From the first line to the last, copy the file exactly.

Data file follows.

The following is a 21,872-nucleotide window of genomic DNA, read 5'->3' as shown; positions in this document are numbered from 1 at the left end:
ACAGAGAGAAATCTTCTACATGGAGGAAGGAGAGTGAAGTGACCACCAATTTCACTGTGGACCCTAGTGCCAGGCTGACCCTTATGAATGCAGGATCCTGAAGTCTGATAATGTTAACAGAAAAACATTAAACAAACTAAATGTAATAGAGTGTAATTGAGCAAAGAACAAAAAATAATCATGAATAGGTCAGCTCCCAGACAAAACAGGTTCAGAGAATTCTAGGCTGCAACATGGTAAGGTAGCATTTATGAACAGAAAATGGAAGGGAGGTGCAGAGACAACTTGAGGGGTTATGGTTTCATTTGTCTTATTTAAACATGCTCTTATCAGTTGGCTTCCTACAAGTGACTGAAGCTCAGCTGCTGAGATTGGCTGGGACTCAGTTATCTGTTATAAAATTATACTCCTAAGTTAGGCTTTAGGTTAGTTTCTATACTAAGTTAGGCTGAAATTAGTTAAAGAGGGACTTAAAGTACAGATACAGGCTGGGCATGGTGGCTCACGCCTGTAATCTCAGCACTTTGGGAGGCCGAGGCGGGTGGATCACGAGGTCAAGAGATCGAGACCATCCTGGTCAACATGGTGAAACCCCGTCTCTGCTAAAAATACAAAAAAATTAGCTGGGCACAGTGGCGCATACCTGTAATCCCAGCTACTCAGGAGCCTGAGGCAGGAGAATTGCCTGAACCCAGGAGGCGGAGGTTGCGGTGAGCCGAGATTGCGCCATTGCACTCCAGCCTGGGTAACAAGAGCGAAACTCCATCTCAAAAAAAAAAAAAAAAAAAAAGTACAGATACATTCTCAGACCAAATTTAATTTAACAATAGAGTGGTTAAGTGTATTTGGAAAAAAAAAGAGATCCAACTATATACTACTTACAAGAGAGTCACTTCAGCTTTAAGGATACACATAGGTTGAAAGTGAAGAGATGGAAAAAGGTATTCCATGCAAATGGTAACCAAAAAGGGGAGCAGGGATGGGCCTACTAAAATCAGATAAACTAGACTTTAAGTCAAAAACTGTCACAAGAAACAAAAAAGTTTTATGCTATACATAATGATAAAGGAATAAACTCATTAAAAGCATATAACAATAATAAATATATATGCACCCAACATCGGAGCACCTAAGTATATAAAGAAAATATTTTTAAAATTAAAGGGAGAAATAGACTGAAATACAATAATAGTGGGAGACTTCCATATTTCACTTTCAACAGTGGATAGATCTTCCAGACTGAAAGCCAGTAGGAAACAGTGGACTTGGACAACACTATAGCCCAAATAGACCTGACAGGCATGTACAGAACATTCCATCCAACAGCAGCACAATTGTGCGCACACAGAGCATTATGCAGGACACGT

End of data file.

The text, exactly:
The following is a 21,872-nucleotide window of genomic DNA, read 5'->3' as shown; positions in this document are numbered from 1 at the left end:
ACAGAGAGAAATCTTCTACATGGAGGAAGGAGAGTGAAGTGACCACCAATTTCACTGTGGACCCTAGTGCCAGGCTGACCCTTATGAATGCAGGATCCTGAAGTCTGATAATGTTAACAGAAAAACATTAAACAAACTAAATGTAATAGAGTGTAATTGAGCAAAGAACAAAAAATAATCATGAATAGGTCAGCTCCCAGACAAAACAGGTTCAGAGAATTCTAGGCTGCAACATGGTAAGGTAGCATTTATGAACAGAAAATGGAAGGGAGGTGCAGAGACAACTTGAGGGGTTATGGTTTCATTTGTCTTATTTAAACATGCTCTTATCAGTTGGCTTCCTACAAGTGACTGAAGCTCAGCTGCTGAGATTGGCTGGGACTCAGTTATCTGTTATAAAATTATACTCCTAAGTTAGGCTTTAGGTTAGTTTCTATACTAAGTTAGGCTGAAATTAGTTAAAGAGGGACTTAAAGTACAGATACAGGCTGGGCATGGTGGCTCACGCCTGTAATCTCAGCACTTTGGGAGGCCGAGGCGGGTGGATCACGAGGTCAAGAGATCGAGACCATCCTGGTCAACATGGTGAAACCCCGTCTCTGCTAAAAATACAAAAAAATTAGCTGGGCACAGTGGCGCATACCTGTAATCCCAGCTACTCAGGAGCCTGAGGCAGGAGAATTGCCTGAACCCAGGAGGCGGAGGTTGCGGTGAGCCGAGATTGCGCCATTGCACTCCAGCCTGGGTAACAAGAGCGAAACTCCATCTCAAAAAAAAAAAAAAAAAAAAAGTACAGATACATTCTCAGACCAAATTTAATTTAACAATAGAGTGGTTAAGTGTATTTGGAAAAAAAAAGAGATCCAACTATATACTACTTACAAGAGAGTCACTTCAGCTTTAAGGATACACATAGGTTGAAAGTGAAGAGATGGAAAAAGGTATTCCATGCAAATGGTAACCAAAAAGGGGAGCAGGGATGGGCCTACTAAAATCAGATAAACTAGACTTTAAGTCAAAAACTGTCACAAGAAACAAAAAAGTTTTATGCTATACATAATGATAAAGGAATAAACTCATTAAAAGCATATAACAATAATAAATATATATGCACCCAACATCGGAGCACCTAAGTATATAAAGAAAATATTTTTAAAATTAAAGGGAGAAATAGACTGAAATACAATAATAGTGGGAGACTTCCATATTTCACTTTCAACAGTGGATAGATCTTCCAGACTGAAAGCCAGTAGGAAACAGTGGACTTGGACAACACTATAGCCCAAATAGACCTGACAGGCATGTACAGAACATTCCATCCAACAGCAGCACAATTGTGCGCACACAGAGCATTATGCAGGACACGT